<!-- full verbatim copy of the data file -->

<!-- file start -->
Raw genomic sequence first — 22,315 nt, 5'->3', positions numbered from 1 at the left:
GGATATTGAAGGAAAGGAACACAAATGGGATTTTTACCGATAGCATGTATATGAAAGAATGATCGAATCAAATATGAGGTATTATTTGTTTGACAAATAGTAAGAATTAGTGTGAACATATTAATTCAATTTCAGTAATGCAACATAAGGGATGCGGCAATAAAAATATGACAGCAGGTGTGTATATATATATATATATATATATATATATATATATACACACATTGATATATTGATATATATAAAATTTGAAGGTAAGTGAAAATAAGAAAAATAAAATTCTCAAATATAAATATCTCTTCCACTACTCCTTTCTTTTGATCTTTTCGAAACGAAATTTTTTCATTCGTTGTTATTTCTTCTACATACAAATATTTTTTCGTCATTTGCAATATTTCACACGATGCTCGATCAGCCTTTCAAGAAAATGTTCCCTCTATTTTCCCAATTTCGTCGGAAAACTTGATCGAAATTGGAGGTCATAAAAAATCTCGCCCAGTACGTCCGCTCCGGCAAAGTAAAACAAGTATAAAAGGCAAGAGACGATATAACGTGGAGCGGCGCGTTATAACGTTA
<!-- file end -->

Raw genomic sequence first — 22,315 nt, 5'->3', positions numbered from 1 at the left:
GGATATTGAAGGAAAGGAACACAAATGGGATTTTTACCGATAGCATGTATATGAAAGAATGATCGAATCAAATATGAGGTATTATTTGTTTGACAAATAGTAAGAATTAGTGTGAACATATTAATTCAATTTCAGTAATGCAACATAAGGGATGCGGCAATAAAAATATGACAGCAGGTGTGTATATATATATATATATATATATATATATATATATACACACATTGATATATTGATATATATAAAATTTGAAGGTAAGTGAAAATAAGAAAAATAAAATTCTCAAATATAAATATCTCTTCCACTACTCCTTTCTTTTGATCTTTTCGAAACGAAATTTTTTCATTCGTTGTTATTTCTTCTACATACAAATATTTTTTCGTCATTTGCAATATTTCACACGATGCTCGATCAGCCTTTCAAGAAAATGTTCCCTCTATTTTCCCAATTTCGTCGGAAAACTTGATCGAAATTGGAGGTCATAAAAAATCTCGCCCAGTACGTCCGCTCCGGCAAAGTAAAACAAGTATAAAAGGCAAGAGACGATATAACGTGGAGCGGCGCGTTATAACGTTA